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Harris named first Budig Teaching Professor of Social and Behavioral Sciences

Scott Harris

Debate coach Scott Harris is the inaugural recipient of a new teaching professorship established by a gift from former Chancellor Gene Budig and his wife, Gretchen.

The Budigs provided the lead gift to establish the $100,000 Budig Teaching Professorship in Social and Behavioral Sciences. The contribution brings their total giving to KU to more than $1 million.

Harris coached the KU debate team to a national championship in 2009 and was named national debate coach of the year in 2006. He was recognized as an “outstanding teacher” by KU’s Center for Teaching Excellence in 1999.

Gene Budig was KU’s chancellor from 1981 to 1994. He received the Fred Ellsworth Medallion in 1994 and the Distinguished Service Citation in 1997. He is a KU Endowment trustee. Gretchen Budig will receive the Fred Ellsworth Medallion on Sept. 10.

Since 1981, the Budigs have provided more than $1 million to support areas across KU’s campuses. Their gifts also have established two teaching professorships in social welfare; the Budig Teaching Professorship in Special Education; the Budig Teaching Professorship of Writing; the Budig Teaching Professorship in Education; and the Budig Distinguished Librarian Program.

Harris has been KU’s debate coach since 1991. His teams have qualified for the National Debate Tournament every year that he has coached at KU. They reached the final four on three occasions and the elite eight six times. His teams have finished in the top 10 of the final rankings ten times.

Harris teaches classes in the Department of Communication Studies that focus on argumentation, rhetoric and public address.

Staples named Baur professor in sociology

Bill Staples, professor of sociology, has been named the 2010-11 E. Jackson Baur Professor in Sociology. Staples will hold the title for one year and will receive a one-course reduction in his teaching responsibilities and a $5,000 stipend to support his research.

Staples received his doctorate in sociology from the University of Southern California and has been a faculty member at KU since 1989. He has served as the chair of the sociology department since 2000 and is also co-editor of the Sociological Quarterly. Staples teaches classes and conducts research in the areas of social control, surveillance and historical sociology. His books include the “Encyclopedia of Privacy” and “Everyday Surveillance: Vigilance and Visibility in Postmodern Life.”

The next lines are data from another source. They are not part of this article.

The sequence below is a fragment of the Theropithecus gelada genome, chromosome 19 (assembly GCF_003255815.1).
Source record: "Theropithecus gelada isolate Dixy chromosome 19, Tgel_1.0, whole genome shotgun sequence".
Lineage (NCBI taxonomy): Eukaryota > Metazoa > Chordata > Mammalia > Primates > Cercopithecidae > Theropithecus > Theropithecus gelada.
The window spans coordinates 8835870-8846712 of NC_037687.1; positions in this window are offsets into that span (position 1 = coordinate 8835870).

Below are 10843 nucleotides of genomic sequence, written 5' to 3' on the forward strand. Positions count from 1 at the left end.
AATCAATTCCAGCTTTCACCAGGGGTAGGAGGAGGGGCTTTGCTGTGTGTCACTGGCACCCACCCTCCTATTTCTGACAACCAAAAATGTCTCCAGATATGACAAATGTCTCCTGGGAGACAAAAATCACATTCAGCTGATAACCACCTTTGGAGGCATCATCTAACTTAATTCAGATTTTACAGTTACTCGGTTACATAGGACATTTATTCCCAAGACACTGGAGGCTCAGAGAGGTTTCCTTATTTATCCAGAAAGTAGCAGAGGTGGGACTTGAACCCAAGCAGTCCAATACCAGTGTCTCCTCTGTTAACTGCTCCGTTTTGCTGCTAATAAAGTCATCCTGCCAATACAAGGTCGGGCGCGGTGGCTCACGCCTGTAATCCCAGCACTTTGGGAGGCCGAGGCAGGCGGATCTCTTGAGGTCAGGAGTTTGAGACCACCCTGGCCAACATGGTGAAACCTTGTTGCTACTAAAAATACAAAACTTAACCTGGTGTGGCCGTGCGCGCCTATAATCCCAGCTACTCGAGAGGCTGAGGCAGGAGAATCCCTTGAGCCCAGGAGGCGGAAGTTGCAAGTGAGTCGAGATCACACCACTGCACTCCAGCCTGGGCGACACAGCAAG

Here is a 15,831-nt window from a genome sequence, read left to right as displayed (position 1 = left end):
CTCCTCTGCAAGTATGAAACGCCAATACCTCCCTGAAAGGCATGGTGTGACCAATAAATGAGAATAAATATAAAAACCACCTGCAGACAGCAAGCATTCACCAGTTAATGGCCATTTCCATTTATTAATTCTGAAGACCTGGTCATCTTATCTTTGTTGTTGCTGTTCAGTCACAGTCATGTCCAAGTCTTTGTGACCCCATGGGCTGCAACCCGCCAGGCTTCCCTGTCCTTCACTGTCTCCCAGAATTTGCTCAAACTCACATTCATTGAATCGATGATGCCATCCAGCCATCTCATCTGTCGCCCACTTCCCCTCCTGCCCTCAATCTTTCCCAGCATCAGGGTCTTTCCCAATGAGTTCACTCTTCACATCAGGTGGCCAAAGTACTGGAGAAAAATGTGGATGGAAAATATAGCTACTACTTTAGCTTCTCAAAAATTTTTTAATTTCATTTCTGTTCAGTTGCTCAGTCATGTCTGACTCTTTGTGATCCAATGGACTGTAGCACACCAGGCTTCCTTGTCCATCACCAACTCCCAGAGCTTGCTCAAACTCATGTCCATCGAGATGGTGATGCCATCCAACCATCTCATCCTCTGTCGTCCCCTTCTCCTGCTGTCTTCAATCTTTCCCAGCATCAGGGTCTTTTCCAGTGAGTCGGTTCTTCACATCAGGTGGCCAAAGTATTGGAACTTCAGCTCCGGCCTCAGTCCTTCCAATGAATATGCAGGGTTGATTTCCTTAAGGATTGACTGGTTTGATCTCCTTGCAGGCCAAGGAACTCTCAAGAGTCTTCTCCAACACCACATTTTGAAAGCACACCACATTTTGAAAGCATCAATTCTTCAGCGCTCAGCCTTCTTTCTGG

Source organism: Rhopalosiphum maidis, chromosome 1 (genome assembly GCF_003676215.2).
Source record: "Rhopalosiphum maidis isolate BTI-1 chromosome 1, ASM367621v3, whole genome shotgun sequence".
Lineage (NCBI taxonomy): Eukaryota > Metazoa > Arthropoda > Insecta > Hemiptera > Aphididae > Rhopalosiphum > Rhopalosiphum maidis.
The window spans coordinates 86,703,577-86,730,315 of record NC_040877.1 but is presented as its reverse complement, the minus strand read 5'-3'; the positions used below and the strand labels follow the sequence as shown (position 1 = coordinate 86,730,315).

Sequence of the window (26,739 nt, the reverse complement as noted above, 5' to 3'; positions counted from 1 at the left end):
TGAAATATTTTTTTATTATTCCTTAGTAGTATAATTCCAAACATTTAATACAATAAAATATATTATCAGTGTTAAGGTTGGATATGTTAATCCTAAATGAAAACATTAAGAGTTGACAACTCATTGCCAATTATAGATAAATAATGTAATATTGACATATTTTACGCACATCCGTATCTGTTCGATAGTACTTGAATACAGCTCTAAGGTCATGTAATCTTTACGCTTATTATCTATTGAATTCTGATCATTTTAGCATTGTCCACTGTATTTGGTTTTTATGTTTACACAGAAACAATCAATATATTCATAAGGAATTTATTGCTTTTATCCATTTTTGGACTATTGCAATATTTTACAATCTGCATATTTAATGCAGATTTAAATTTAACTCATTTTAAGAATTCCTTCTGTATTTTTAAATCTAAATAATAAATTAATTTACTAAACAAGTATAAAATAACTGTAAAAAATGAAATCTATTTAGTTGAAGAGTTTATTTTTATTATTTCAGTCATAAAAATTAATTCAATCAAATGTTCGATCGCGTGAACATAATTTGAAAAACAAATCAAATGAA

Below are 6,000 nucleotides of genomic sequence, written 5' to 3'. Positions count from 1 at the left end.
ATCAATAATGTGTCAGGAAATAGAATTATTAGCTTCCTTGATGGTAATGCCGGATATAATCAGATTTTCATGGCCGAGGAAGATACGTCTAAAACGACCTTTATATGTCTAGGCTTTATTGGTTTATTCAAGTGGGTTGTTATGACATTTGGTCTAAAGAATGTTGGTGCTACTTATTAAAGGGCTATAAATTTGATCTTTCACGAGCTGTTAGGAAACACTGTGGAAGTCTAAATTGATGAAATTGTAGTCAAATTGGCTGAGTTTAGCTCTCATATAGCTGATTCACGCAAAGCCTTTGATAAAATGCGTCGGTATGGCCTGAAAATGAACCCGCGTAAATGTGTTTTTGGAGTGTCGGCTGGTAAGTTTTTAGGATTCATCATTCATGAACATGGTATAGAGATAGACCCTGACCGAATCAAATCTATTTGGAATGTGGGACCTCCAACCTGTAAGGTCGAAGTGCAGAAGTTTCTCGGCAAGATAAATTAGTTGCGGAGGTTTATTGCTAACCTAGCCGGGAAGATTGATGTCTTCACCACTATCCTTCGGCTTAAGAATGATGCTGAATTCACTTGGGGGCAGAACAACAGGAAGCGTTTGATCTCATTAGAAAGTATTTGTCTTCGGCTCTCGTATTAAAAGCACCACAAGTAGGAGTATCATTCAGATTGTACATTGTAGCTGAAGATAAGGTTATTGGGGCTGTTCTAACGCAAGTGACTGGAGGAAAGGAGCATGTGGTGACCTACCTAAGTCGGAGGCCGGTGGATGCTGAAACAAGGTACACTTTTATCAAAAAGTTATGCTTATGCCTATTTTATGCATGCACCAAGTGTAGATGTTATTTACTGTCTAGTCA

As part of a faculty development initiative, the Baur Professorship of Sociology is awarded annually to a full professor in the Department of Sociology who has demonstrated a commitment to KU and to excellence in teaching and research. The award may be used for travel and other costs associated with the advancement of the recipient’s research.

Support for the professorship came from the estate of former KU sociology professor E. Jackson “Jack” Baur and his wife, Lillian Jacoby Baur. Jack Baur joined the faculty of KU in 1947, reaching the rank of full professor in 1959. He retired in 1987 and died in 2001, at the age of 87. His wife died in 1991. Baur’s estate plans to establish the professorship through KU Endowment took effect in 2007 after the death of his son, John C. Baur.

Wong-Cruz named ‘outstanding individual’ by music fraternity

Ketty Wong-Cruz, assistant professor of ethnomusicology, received an "Outstanding Individual" award from the Mu Phi Epsilon Professional Music Fraternity last month when she was recognized as the Faculty Advisor of the Year for her work with the Xi chapter collegiate members of Mu Phi Epsilon at KU.

In her initial year as Xi chapter adviser, Wong-Cruz was able to bring the KU chapter back from near disbandment. With increasing membership, the chapter has now reinstated the annual recital in Swarthout Recital Hall, presented community music projects, hosted receptions for student recitals and will participate in district and national conventions.

Wong-Cruz joined the KU faculty in August 2006, having taught previously at the University of Texas-Austin and in her home country Ecuador. She holds a master’s in ethnomusicology from UT Austin and a master's in musicology from the Moscow Conservatory P. I. Tchaikovsky. She received her doctorate in ethnomusicology from the University of Texas-Austin with a dissertation on how urban popular music has constructed varied perceptions of Ecuadorian national identity. Her research interests focus on Latin American art, folk and traditional music, nationalisms, identity, migration and popular music.


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